Head of UK Muslim charity quits over anti-Semitic posts

Heshmat Khalifa, the former director and a trustee of Islamic Relief Worldwide, resigned after the charity was confronted about his anti-Semitic posts. (Photo: Facebook)
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Updated 24 July 2020

Head of UK Muslim charity quits over anti-Semitic posts

  • Khalifa also used social media to praise Hamas and its armed wing, the Al-Qassam Brigades.
  • He attacked the Egypt’s President Abdel Fattah El-Sisi using anti-Semitic insults in more than a dozen posts

LONDON: The director of the largest Muslim charity in the UK, who is a sympathizer of Palestinian militant group Hamas, has resigned after a series of anti-Semitic Facebook posts came to light.
Heshmat Khalifa, the former director and a trustee of Islamic Relief Worldwide, resigned after British newspaper The Times confronted the charity about his anti-Semitic posts. Khalifa also used social media to praise Hamas and its armed wing, the Al-Qassam Brigades.
The Charity Commission for England and Wales has launched a preliminary investigation into Islamic Relief after comments that include the labeling of Jews as the “grandchildren of monkeys and pigs” came to light, The Times reported.
Khalifa, who was born and educated in Egypt, also attacked the country’s President Abdel Fattah El-Sisi using anti-Semitic insults in more than a dozen posts in 2014 and 2015, The Times reported. 
Islamic Relief, which describes itself as an “independent humanitarian and development organization,” published a statement on Friday saying: “We reject and condemn terrorism and believe that all forms of discrimination — including anti-Semitism — are unacceptable.”
The charity added that Khalifa’s Facebook posts “contravene the values and principles of Islamic Relief Worldwide,” which “sincerely regrets any offense caused.”
Khalifa has expressed regret at the “language and sentiments expressed” in the posts, and said he was sorry for publishing them, The Times reported. 

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New Zealand records 100 days without domestic virus case but warns against complacency

Updated 09 August 2020

New Zealand records 100 days without domestic virus case but warns against complacency

  • New Zealanders have returned to normal life, but authorities are concerned that people were now refusing testing
  • New Zealand has 23 active cases in managed isolation facilities, and 1,219 COVID-19 cases in all so far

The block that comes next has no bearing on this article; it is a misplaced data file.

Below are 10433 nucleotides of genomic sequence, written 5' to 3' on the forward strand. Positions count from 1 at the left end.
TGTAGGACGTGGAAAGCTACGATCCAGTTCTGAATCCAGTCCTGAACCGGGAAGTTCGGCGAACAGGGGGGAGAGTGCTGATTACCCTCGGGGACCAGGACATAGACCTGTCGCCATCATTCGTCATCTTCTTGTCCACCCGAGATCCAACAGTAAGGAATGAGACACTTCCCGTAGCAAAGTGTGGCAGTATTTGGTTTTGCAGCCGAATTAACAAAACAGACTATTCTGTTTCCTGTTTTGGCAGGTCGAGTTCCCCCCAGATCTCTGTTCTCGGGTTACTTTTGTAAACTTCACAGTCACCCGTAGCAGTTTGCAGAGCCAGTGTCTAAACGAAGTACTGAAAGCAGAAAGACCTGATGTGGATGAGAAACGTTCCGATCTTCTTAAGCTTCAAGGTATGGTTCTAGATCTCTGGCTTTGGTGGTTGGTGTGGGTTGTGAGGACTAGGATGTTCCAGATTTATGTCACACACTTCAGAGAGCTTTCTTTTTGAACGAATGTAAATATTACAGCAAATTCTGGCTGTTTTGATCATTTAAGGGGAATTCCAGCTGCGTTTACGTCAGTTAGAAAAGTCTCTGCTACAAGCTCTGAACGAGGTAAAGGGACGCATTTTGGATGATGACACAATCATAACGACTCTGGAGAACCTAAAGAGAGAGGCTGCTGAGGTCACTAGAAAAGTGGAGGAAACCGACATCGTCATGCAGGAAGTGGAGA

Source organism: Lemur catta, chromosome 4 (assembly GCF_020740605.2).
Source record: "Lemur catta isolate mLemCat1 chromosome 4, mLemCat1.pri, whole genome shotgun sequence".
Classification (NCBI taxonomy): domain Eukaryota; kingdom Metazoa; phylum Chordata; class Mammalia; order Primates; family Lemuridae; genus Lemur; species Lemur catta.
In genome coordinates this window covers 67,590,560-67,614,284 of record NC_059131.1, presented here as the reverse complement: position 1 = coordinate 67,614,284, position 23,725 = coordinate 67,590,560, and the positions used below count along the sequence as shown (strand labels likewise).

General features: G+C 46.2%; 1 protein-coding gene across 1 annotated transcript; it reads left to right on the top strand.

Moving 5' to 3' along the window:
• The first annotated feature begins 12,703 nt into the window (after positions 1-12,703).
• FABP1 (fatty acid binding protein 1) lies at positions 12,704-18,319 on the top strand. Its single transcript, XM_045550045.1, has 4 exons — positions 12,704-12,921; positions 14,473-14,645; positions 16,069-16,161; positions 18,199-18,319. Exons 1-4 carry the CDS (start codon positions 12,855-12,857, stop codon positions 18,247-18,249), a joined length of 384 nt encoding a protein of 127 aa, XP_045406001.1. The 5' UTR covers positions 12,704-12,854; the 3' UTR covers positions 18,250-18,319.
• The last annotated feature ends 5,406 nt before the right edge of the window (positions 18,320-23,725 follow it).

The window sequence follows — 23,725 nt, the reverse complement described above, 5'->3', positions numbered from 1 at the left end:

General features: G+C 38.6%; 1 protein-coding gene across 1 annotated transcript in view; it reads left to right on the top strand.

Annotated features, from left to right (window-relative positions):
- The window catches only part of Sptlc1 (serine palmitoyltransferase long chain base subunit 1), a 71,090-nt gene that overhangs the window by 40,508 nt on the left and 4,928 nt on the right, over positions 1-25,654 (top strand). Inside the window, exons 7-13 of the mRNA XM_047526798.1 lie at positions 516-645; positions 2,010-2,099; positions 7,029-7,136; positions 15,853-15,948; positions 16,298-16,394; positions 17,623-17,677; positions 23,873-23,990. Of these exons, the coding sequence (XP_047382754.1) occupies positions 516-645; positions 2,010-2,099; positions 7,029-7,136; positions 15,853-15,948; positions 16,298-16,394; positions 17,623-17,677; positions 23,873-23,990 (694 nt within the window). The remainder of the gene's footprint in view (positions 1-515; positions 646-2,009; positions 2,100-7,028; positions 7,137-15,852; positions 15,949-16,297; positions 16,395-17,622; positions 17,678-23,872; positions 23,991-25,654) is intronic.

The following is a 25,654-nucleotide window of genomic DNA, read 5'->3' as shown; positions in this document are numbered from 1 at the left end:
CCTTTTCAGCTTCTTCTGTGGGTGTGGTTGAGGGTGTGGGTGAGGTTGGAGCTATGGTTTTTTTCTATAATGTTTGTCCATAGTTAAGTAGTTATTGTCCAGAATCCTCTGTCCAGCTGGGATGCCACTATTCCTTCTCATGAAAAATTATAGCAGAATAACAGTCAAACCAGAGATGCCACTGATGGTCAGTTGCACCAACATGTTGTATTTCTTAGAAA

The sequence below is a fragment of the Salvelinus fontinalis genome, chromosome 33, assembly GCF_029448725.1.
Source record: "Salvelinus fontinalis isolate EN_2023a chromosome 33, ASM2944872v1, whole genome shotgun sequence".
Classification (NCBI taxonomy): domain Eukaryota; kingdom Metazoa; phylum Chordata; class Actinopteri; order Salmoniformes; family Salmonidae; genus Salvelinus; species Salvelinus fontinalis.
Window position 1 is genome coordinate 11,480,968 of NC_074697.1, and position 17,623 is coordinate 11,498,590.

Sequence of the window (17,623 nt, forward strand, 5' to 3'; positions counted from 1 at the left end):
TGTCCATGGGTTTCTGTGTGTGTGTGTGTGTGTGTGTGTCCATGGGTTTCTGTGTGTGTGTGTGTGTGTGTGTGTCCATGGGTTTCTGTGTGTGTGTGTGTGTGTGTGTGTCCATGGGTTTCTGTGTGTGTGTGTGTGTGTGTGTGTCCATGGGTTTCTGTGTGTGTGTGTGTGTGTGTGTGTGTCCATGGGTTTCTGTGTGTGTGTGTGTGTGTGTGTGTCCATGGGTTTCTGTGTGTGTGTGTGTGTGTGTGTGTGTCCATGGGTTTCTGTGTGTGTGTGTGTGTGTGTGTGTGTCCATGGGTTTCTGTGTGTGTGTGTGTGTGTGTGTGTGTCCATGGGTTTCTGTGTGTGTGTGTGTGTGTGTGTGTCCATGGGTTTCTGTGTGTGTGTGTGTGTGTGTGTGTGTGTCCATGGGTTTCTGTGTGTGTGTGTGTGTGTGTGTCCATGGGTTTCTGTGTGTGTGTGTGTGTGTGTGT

WELLINGTON: New Zealand marked 100 days without a domestic transmission of the coronavirus on Sunday, but warned against complacency as countries like Vietnam and Australia which once had the virus under control now battle a resurgence in infections.
New Zealand’s successful fight against COVID-19 has made the Pacific island nation of 5 million one of the safest places in the world right now.
New Zealanders have returned to normal life, but authorities are concerned that people were now refusing testing, not using the government contact tracing apps, and even ignoring basic hygiene rules.
“Achieving 100 days without community transmission is a significant milestone, however, as we all know, we can’t afford to be complacent,” Director-General of Health Dr. Ashley Bloomfield said.
“We have seen overseas how quickly the virus can re-emerge and spread in places where it was previously under control, and we need to be prepared to quickly stamp out any future cases in New Zealand,” he said.
New Zealand has 23 active cases in managed isolation facilities, and 1,219 COVID-19 cases in all so far.
Vietnam, which went for three months without detecting any domestic transmission, is now racing to control a new outbreak in Danang.
Neighbouring Australia’s second-biggest city, Melbourne, has gone into a six week lockdown due to a surge in cases. The second wave of cases in Melbourne has been largely a result of lapses in quarantining.
“For countries like Australia and New Zealand the source of such outbreaks is likely to be from managed isolation and quarantine facilities because of the large numbers of people held there and the multiple shifts of staff involved in looking after them,” said Michael Baker, Professor of Public Health at the University of Otago.
There have been cases of returning New Zealanders sneaking out of quarantine, and other security slip ups.
New Zealand last week ramped up testing at quarantine facilities and clinics, and started work on technology to track people using Bluetooth technology.
Ardern kicked off her re-election campaign on Saturday calling it a ‘Covid election’.
But a resurgence of cases due to “Covid fatigue” could spark a backlash against her, and give the opposition a chance to work their way back into the election contest. (Repotring by Praveen Menon; Editing by Michael Perry)